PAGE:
Epsilon Theory Professional
The structure of a market Narrative isn’t as settled or as constructed as a Hollywood script, but it’s not too far off, either.
We’re in Act Three of the inflation narrative.
I am a shortseller by nature and (former) profession. Like my favorite comic book character, Karnak the Inhuman, my superpower is to see the flaw in all things, which doesn’t exactly make me much fun at cocktail parties but is a (sometimes) valuable skill for a portfolio manager.
So here’s my perspective on what’s happening … one big place where my spidey-sense is tingling and one big place where it’s not.
You know who understands how inflation absolutely wrecks the popular support of any government? The Fed.
You know who doesn’t get it? You know who doesn’t get it AT ALL? The White House.
Today Jay Powell had a press conference, where he had a very simple and well-delivered message: Inflation Is.
Does this mean that we’re off to the races with risk assets? No. Not by a long shot. But for one day at least, Jay Powell and the Fed got ahead of the Common Knowledge game.
Inflation as Common Knowledge gives pricing power to consumer-facing companies.
Is The Narrative Machine of Wall Street powerful enough to create a perceived reality of “transitory” inflation even if that transitory-ness is always 12 months away from resolving itself? Even if the real-world endures high levels of realized inflation year after year after year?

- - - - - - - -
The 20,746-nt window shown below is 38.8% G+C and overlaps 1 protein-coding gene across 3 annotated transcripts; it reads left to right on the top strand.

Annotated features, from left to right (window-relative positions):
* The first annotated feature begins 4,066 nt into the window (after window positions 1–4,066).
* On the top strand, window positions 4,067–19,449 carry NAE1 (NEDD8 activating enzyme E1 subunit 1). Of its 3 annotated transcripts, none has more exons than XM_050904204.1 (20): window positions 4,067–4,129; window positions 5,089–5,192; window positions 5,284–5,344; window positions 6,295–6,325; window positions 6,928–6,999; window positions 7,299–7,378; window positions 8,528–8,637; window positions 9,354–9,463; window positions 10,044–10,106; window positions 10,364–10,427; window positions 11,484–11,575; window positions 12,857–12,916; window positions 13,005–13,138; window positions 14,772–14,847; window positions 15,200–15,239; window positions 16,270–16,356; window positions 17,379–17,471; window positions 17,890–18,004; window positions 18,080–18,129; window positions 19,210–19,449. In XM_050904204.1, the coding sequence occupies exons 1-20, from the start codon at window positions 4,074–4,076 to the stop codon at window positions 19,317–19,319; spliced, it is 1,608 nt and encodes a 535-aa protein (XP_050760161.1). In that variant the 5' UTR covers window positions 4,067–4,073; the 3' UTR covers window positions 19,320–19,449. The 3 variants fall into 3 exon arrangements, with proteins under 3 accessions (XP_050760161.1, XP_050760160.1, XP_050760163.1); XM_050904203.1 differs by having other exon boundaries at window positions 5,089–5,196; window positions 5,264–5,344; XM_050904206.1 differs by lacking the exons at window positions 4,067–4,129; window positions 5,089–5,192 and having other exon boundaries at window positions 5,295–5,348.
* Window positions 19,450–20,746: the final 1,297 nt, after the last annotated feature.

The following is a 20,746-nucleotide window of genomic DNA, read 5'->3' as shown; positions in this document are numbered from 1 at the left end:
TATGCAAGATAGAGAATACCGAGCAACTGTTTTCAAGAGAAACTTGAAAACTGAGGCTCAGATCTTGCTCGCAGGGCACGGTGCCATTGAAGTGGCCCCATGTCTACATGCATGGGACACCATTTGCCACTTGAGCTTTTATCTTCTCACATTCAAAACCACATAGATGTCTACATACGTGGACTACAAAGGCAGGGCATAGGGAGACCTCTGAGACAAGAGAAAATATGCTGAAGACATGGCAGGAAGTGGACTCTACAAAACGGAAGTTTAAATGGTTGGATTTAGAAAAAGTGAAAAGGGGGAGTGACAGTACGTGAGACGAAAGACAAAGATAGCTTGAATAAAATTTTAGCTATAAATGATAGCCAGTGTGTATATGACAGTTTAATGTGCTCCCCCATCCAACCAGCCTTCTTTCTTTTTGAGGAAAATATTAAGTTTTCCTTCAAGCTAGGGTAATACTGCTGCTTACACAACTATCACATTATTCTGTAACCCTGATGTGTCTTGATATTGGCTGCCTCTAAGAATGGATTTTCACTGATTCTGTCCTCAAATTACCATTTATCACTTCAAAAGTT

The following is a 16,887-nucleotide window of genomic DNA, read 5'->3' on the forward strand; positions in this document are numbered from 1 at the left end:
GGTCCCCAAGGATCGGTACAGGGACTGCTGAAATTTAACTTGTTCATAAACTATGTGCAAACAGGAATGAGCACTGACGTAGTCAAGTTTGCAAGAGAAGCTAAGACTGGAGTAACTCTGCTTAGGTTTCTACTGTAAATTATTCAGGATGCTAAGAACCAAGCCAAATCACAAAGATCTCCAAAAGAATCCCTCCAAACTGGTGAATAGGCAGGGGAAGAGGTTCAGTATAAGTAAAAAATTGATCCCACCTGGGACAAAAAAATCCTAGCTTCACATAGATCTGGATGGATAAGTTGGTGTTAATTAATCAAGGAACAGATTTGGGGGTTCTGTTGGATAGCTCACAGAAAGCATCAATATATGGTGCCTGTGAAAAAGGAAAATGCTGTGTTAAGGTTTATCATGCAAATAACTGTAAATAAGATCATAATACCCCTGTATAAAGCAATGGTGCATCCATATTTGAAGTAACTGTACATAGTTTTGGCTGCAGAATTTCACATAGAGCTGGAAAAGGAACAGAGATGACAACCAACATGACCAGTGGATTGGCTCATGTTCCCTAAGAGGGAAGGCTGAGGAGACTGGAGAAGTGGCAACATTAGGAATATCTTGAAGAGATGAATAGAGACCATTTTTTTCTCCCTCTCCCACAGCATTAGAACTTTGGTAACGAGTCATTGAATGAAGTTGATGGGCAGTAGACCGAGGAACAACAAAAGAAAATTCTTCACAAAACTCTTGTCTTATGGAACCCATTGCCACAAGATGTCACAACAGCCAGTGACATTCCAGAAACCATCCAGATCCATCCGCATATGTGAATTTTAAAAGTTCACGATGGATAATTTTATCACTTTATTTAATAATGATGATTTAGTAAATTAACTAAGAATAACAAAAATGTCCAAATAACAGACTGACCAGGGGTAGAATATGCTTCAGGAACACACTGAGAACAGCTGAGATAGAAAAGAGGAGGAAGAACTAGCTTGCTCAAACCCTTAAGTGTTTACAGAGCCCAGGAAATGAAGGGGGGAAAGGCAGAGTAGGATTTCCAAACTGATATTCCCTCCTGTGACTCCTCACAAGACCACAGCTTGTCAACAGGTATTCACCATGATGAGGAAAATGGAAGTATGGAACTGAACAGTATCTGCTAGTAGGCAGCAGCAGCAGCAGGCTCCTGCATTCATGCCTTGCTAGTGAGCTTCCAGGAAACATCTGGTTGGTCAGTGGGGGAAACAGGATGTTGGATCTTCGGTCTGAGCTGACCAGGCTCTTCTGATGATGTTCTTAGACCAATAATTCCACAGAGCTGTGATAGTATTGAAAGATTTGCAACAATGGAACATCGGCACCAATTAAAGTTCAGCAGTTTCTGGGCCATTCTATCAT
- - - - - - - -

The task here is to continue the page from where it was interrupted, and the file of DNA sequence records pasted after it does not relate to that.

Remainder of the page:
If I had to describe our Narrative models of market behavior as simply as possible, it would go something like this: markets climb a narrative wall of worry and fall down a narrative slope of hope.
Except for central bank narratives.
Robinhood has been managed to generate a payday for insiders.
Then again, that’s how our entire world is being managed today. For a payday to insiders.
This note isn’t about our Common Knowledge of central banks. It’s about the common knowledge within the crowd of people who are engaged in the profession of central banking. It’s about the common knowledge OF central banks. It’s about the one thing that everyone in central banking knows that everyone in central banking knows: you can’t taper and tighten at the same time.
Our directional equity Narrative signals have switched from bullish to bearish, and our equity trend narrative signals now point to a 0% allocation to directional trend-following strategies, their lowest possible state.
The rest, as they say, is commentary.
Labor inefficiencies are so bad for FedEx that their return on invested capital (and FedEx has a LOT of capex) is, like, maayyybe greater than their weighted average cost of capital during the most insanely cheap financing period in the history of man. I mean, FedEx margins are SO BAD that this was actually a detailed point of conversation.
This is insane.
Is Evergrande a systemic risk? Is this China’s Lehman moment?
I don’t know. Could be. But unless and until the market loses confidence in China’s response to Evergrande, it’s not a Lehman moment. It can’t be.
Banks have a problem. Deposit growth is too high and loan growth is too low.
It’s all just another signal that real economic growth is struggling, even as inflation becomes more embedded.